HD Collections are impeccably hit or miss. There’s seemingly no in-between. You’re either a beautiful looking contemporary reminder of a timeless classic with high definition bells and whistles attached or, you’re a poorly re-conceived recycled dud. Silent Hill HD Collection – you know who you are. Thankfully, where third party publishers appear to stutter and fumble, Sony appear to have nailed the HD compilation hypothesis. With Sly, Jak & Daxter, ICO and a handful of other classic first party PS2 series already making a very welcome jump to HD on PS3, Ratchet and Clank and their freshman PS2 efforts were always going to appear on a Blu-ray slapped “HD” at some stage. Thankfully for you and I, the transition to PS3 is another HD success for Sony and a wonderful reminder of how great the original adventures of everyone’s favourite Lombax and his mechanical companion were back in the day.
If you’ve played any of the PS3 only R&C Future games, picking up the original R&C a decade on is something of a odd experience, not least because in the ten years and half a dozen core games that developer Insomniac have produced under the R&C moniker, the formula remains rudimentary unchanged. The original pushed the core fundamentals of bolt collecting, planet hoping and most importantly of all, collecting any number of imaginative, creative and downright powerful gadgets and weaponry from the get go. And that “day one cross game experience” is something that resonates through everything you do in the first hour of the original R&C. You’ll be introduced to the main protagonists, weapon upgrades, the lush expansive colourful worlds, the wise talking, quick witted dialogue of the extended cast and the wonderfully appropriate music. R&C 1 is a platforming triumph and even though it doesn’t quite feel as big as it did in 2002, it’s still a wonderful game. Of course now, it values from a HD facelift and as expected, it looks great. Insomniac has created a world that really suits the extra buff and polish of HD and it really shines through here.
The only thing I’d say against the first Ratchet adventure is, with all the madness of gadgets, guns and intergalactic travel, you kind of get the feeling that Insomniac was unsure as to what element to concentrate on and anchor the franchise to. Sequel Locked & Loaded feels much more focused than the former and subtle changes make for a more integrated and involved experience. Swapping between weapons for example, has been simplified and really enhances the fluidity and smoothness of the often times frantic shootouts.
The trilogy is completed by Up Your Arsenal, the first R&C game to actually change things up a bit by introducing a number of different set pieces and gameplay variations. Don’t get me wrong, running around and hovering enemies up with the “Suck Gun” is fun for three whole games, but repetition and the feeling that you’re repeating the same, albeit it fun, tasks, definitely creeps in after while, especially when you play all three games so close together as you probably will with this trilogy. Up Your Arsenal features all the usual elements and a couple of neat extras as varied as sky diving and as obvious but refreshing similar as 2D platforming elements. Up Your Arsenal also boasts 8 player multiplayer and the fact that Insomniac and HD upgraders Idol Minds retained this is a real trump card for the whole trilogy collection. R&C online, from the few games I managed to get into, is great fun.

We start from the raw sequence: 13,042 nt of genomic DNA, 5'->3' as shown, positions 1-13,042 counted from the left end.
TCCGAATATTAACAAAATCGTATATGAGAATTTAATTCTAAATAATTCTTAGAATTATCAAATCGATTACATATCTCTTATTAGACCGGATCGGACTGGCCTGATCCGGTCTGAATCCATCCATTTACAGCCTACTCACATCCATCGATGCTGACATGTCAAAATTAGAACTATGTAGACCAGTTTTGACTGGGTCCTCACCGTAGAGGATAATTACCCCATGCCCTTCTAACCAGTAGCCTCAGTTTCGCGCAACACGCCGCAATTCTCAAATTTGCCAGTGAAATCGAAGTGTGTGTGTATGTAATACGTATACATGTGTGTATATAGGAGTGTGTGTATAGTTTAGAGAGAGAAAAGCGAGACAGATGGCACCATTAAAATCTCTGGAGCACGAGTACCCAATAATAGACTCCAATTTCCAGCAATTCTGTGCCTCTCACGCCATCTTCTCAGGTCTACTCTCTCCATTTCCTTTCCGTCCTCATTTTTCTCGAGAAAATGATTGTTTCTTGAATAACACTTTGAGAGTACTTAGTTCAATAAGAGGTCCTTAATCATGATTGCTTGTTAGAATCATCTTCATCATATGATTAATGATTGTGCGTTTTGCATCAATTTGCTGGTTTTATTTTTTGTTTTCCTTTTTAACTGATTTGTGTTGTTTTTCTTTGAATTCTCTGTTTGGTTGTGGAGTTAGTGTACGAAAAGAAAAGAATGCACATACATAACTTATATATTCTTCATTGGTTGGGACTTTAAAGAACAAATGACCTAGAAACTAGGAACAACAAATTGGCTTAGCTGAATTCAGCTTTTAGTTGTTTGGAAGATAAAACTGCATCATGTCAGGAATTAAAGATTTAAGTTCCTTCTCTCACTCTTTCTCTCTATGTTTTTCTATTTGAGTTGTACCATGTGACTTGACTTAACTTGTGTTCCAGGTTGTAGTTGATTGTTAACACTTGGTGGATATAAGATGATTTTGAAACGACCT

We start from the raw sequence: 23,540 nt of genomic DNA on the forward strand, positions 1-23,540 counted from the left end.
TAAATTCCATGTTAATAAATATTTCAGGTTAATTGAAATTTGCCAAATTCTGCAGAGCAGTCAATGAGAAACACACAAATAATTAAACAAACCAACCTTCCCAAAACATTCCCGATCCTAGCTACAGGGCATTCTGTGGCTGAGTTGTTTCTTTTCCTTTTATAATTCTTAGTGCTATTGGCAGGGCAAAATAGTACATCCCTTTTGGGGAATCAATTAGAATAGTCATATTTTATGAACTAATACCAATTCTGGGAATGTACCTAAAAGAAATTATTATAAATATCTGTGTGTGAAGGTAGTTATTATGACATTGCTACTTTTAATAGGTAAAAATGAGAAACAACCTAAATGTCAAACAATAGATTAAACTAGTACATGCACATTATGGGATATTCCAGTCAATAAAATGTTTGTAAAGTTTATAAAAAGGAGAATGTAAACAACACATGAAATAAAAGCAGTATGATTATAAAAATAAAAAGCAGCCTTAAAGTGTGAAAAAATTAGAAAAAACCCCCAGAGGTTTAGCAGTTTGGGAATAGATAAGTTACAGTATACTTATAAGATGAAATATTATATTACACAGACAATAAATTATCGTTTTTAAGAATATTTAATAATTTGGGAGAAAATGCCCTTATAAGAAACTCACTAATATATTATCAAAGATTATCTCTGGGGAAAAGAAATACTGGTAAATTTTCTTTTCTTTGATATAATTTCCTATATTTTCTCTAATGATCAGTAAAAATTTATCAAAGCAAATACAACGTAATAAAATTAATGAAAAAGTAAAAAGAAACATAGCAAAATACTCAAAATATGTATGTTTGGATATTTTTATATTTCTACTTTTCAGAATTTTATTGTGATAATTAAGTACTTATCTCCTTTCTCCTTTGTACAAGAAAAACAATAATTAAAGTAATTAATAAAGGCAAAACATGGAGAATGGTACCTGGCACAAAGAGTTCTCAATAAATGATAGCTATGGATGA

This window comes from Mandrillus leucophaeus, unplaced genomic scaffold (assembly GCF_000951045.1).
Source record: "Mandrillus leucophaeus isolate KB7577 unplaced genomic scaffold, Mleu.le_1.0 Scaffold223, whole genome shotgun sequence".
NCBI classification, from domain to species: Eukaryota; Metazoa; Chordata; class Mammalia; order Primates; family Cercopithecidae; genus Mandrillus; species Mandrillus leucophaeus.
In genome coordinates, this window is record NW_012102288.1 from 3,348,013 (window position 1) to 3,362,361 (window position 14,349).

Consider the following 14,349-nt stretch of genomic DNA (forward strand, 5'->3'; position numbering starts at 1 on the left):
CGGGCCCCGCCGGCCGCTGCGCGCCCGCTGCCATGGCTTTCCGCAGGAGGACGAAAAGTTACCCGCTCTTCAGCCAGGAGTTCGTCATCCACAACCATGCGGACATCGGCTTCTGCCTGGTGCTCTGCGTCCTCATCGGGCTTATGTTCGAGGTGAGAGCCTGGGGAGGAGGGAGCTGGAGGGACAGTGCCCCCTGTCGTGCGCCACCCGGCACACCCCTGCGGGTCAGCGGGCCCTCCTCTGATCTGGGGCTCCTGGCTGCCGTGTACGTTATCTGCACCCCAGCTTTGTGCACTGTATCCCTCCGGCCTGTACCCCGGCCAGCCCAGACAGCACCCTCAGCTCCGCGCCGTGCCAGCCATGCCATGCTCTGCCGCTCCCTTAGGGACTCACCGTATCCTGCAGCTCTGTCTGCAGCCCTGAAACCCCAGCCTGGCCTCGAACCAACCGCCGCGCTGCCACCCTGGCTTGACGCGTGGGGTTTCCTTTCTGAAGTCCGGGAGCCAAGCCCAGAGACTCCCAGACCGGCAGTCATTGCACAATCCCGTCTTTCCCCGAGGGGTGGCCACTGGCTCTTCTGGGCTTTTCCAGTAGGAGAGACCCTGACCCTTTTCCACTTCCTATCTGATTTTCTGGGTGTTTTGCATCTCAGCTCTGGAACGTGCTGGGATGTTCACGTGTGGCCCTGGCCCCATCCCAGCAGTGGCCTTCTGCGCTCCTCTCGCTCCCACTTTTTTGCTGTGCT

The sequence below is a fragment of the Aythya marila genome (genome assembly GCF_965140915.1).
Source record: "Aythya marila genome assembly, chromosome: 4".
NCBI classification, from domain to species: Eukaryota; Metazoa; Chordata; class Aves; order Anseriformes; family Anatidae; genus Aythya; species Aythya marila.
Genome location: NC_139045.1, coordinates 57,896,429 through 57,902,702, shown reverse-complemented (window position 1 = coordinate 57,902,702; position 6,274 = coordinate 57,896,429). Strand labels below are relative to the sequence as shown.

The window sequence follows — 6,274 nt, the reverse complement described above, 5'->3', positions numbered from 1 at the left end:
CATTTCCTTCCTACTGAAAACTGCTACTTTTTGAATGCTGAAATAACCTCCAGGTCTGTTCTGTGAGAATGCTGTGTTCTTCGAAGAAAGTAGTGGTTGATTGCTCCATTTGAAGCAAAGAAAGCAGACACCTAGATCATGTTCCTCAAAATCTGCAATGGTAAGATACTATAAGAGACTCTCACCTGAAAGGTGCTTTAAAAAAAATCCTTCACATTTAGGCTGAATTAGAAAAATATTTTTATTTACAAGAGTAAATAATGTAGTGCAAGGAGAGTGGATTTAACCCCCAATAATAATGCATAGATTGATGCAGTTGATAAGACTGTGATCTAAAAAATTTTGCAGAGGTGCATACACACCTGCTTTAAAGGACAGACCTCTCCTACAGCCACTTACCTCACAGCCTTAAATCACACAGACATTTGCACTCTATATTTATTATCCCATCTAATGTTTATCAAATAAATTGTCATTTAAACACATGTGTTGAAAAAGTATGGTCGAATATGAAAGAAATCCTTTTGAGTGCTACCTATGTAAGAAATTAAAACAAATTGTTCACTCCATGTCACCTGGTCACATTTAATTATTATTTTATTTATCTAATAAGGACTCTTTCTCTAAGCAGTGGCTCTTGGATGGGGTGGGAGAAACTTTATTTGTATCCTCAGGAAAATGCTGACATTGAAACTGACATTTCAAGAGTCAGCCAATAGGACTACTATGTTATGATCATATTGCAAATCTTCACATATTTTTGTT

It’s difficult to pick holes in this package. Yes, it’s somewhat repetitive and in terms of innovation, there isn’t much of a leap or variation in gameplay between games, but these are forgivable small gripes. All three games are structured the same way, so if you loved R&C the first time you played it, you should love everything this Blu-ray offers. These are big games. Don’t expect to get through everything in 5 odd hours. There’s almost too much to get through.
At the very least, the R&C HD Trilogy offers excellent value for money. For €30 you can go back and relive the humble beginnings of one of the PlayStation’s best exclusive platform franchises with the benefit of some HD re-jigging. It’s certainly worthy of your time. The R&C Future games may well represent the series at its best, but this HD Trilogy really highlights just how great R&C’s past adventures were too. If you’re looking for a little HD nostalgia to keep you going over the summer months, you can’t really go wrong with this one.
TGL SCORE 8/10
Format: PlayStation 3
Developer: Insomniac Games, Idol Minds
Publisher: Sony Computer Entertainment
Release Date: June 29th 2012